On the 11th of October 2022, the International Monetary Fund (IMF) revised its growth forecast for 2023 for the euro area to 0.5%, down from 2.5% at the start of the year. Piggy has observed similar downgrades right across different regions and individual countries. In a nutshell, it is envisaged that global power shortages could force energy-intensive industries to slow down or temporarily shut down. In fact, countries that rely on imports to meet electricity demand are at a huge risk and this is threating overall productivity. In economics, productivity refers to how much output can be produced with a given set of inputs. Generally, productivity increases when more output is produced with the same amount of inputs or when the same amount of output is produced with less inputs.
Meanwhile, the World Bank recently published the Zimbabwe Country Economic Memorandum titled,” Boosting Productivity and Quality of Jobs”. According to the report, Zimbabwe’s economic performance over the past two decades has been characterised by low economic growth on average but also very high volatility. That said, accomplishing Zimbabwe’s vision of upper middle-income country (UMIC) status by 2030 requires a sharp acceleration in growth rates. Productivity has indeed been identified as the ultimate driver of economic growth and living standards. Increasing productivity is essential for (i) raising incomes, (ii) improving livelihoods and (iii) creating new job opportunities. A major concern is that Zimbabwe’s labour productivity growth has remained depressed over the past two decades. In fact, Zimbabwe’s labour productivity level over the past decade ranks second to last among 17 lower middle-income country economies (LMICs) in Sub Saharan Africa (SSA).
The World Bank report cites that there is a significant misallocation of resources between sectors and limited structural transformation at the sectoral level. For example, considerable labour and capital are allocated to the agriculture sector, despite productivity being the lowest. Experiences from other countries, particularly in East Asia, reveal that the shift of labour from agriculture into the higher-productivity manufacturing and services sectors was a major contributor to rapid productivity growth. The Government of Zimbabwe has provided significant support to the agriculture sector through command agriculture and various input schemes. But despite the support, growth of labour productivity and yields of major crops have been well below those in peer countries. As a result, the performance of the sector has a major bearing on overall labour productivity.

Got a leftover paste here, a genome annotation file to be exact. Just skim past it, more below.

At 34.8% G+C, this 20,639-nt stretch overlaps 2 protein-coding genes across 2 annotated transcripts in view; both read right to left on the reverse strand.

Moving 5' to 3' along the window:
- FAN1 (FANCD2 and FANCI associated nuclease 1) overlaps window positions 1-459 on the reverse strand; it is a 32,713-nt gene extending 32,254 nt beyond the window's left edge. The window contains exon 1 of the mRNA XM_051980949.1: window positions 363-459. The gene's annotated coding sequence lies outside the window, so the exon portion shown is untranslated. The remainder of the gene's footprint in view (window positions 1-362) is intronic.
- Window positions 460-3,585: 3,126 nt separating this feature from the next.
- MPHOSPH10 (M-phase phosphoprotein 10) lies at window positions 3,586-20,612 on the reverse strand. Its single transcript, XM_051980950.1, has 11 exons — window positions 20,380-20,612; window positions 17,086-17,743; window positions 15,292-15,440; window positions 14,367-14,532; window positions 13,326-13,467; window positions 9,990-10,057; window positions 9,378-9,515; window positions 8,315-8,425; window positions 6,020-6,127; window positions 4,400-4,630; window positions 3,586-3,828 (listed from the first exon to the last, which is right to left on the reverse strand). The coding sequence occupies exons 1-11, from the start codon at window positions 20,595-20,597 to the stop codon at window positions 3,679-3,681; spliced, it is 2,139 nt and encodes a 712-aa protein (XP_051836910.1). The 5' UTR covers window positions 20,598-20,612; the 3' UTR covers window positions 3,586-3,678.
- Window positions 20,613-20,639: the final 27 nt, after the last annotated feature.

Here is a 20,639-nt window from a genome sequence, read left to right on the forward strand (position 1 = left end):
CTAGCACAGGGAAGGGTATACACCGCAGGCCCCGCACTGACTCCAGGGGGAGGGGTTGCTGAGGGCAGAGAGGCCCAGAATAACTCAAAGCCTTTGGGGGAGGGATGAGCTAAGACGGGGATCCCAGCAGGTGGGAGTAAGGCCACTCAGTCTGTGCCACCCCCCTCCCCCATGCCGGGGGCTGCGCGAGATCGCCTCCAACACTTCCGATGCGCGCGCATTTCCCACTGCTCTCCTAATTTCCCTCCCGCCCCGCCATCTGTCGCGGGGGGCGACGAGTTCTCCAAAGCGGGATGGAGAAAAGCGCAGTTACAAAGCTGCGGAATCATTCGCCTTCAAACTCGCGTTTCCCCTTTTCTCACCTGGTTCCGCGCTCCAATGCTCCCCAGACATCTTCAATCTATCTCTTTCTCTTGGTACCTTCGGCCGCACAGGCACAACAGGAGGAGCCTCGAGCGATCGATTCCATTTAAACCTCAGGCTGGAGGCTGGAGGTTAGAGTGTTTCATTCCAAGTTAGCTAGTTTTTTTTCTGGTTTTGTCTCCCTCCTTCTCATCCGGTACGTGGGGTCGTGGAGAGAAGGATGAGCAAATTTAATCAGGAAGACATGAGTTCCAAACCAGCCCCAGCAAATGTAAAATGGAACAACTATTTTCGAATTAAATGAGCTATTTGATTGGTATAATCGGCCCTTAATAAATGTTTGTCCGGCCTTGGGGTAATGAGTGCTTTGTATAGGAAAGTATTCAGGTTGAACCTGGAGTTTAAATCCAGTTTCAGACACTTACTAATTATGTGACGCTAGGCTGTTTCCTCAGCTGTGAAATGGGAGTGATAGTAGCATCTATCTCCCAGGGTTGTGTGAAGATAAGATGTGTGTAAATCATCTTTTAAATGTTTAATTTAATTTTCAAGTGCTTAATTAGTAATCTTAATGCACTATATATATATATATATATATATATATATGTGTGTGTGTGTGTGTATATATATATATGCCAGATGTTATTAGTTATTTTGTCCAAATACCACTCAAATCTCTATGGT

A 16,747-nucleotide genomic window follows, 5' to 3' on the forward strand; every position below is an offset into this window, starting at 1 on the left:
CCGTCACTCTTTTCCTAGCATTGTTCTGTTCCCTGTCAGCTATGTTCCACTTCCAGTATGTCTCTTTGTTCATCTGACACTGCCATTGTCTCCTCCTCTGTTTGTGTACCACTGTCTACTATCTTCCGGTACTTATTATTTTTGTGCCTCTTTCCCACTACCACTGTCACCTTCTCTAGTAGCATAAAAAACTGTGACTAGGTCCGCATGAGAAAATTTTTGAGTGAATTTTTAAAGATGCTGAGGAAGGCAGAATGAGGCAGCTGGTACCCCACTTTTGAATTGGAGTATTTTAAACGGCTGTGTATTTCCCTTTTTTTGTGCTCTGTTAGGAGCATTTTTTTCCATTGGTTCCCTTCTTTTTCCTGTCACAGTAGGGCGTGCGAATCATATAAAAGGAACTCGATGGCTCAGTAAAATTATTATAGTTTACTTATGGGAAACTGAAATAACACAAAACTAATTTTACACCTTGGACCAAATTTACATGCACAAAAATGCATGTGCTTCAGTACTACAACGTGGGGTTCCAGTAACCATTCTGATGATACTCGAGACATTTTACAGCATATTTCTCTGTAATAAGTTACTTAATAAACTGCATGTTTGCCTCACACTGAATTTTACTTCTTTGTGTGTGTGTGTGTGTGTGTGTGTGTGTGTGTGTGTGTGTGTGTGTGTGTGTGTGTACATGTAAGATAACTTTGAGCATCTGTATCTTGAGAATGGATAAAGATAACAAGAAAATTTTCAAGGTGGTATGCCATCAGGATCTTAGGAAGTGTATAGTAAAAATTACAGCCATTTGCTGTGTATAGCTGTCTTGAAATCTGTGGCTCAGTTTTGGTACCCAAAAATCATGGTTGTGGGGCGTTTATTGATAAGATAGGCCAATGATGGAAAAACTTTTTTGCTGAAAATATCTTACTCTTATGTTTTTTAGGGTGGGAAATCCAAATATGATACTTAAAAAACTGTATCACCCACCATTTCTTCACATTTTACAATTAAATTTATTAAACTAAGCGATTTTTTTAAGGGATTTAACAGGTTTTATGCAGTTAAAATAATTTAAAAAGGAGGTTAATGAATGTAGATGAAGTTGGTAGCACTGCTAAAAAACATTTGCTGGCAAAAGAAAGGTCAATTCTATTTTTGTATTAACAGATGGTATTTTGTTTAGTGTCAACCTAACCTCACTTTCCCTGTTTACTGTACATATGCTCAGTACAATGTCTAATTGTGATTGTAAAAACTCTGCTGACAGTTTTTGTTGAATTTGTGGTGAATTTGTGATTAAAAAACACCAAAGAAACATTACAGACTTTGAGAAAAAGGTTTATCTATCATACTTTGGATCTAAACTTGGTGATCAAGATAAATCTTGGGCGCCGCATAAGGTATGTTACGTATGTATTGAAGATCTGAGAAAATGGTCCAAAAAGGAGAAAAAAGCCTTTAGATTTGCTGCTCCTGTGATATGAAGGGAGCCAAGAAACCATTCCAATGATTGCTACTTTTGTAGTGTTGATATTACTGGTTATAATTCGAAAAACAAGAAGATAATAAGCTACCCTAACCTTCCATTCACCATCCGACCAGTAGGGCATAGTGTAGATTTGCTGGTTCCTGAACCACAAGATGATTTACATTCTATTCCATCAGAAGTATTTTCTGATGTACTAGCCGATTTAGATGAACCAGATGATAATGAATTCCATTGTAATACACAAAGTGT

Labour productivity level across sectors in Zimbabwe, 1992–2018
The economic theory around productivity is best explained by the Cobb-Douglas Production Function which states that output in an economy is a function of (i) Technological progress, (ii) Capital deepening and (iii) Labour. Therefore, capital constraints and limited supply of electricity implies there are technological inefficiencies in the country and this has an adverse effect on total output. Zimbabwe is also yet to successfully integrate into Global Value Chains (GVCs). An analysis of manufacturing subsectors indicates little growth in Zimbabwe’s GVC participation over the past decade in previously large export sectors, such as apparels, footwear, and textiles. In fact, GVC participation across all sectors declined faster after the 2008 economic crisis. These developments also explain the modest GDP growth projections for 2022 and 2023.
On the positive side however, there is evidence that productivity of the services sector has accelerated over the past three decades. According to the World Bank, labour productivity in the services sector in Zimbabwe declined during the recession period and increased by 72.3% cumulatively during the period 2010–18. This significant improvement in labour productivity has helped Zimbabwe to almost catch up with other peers in the region. Therefore, moving resources from agriculture toward the services sector (especially to high value-added services) would increase aggregate productivity. Country evidence also shows that productivity growth in the services sector was the main source of overall productivity growth in emerging market and developing economies (EMDEs) in the period following the global financial crisis, accounting for almost two-thirds of overall productivity growth. Piggy has always been upbeat about the prospects in the financial services sector bearing in mind the value that can be unlocked through the African Continental Free Trade Agreement (AfCFTA). On the stock market, the sector is trading on undemanding metrics (Fwd PER of 0.9x) and we see potential upswings and corrections. Top picks in the sector include Old Mutual Zimbabwe Limited, First Capital Bank and NMBZ Limited. Exposure to the Morgan & Co Multi-Sector Exchange Traded Fund (ETF) is also recommended given that the fund is overweight in financials. Get tidbits on the stock market by joining a PiggyBankAdvisor WhatsApp Group (+263 78 358 4745).
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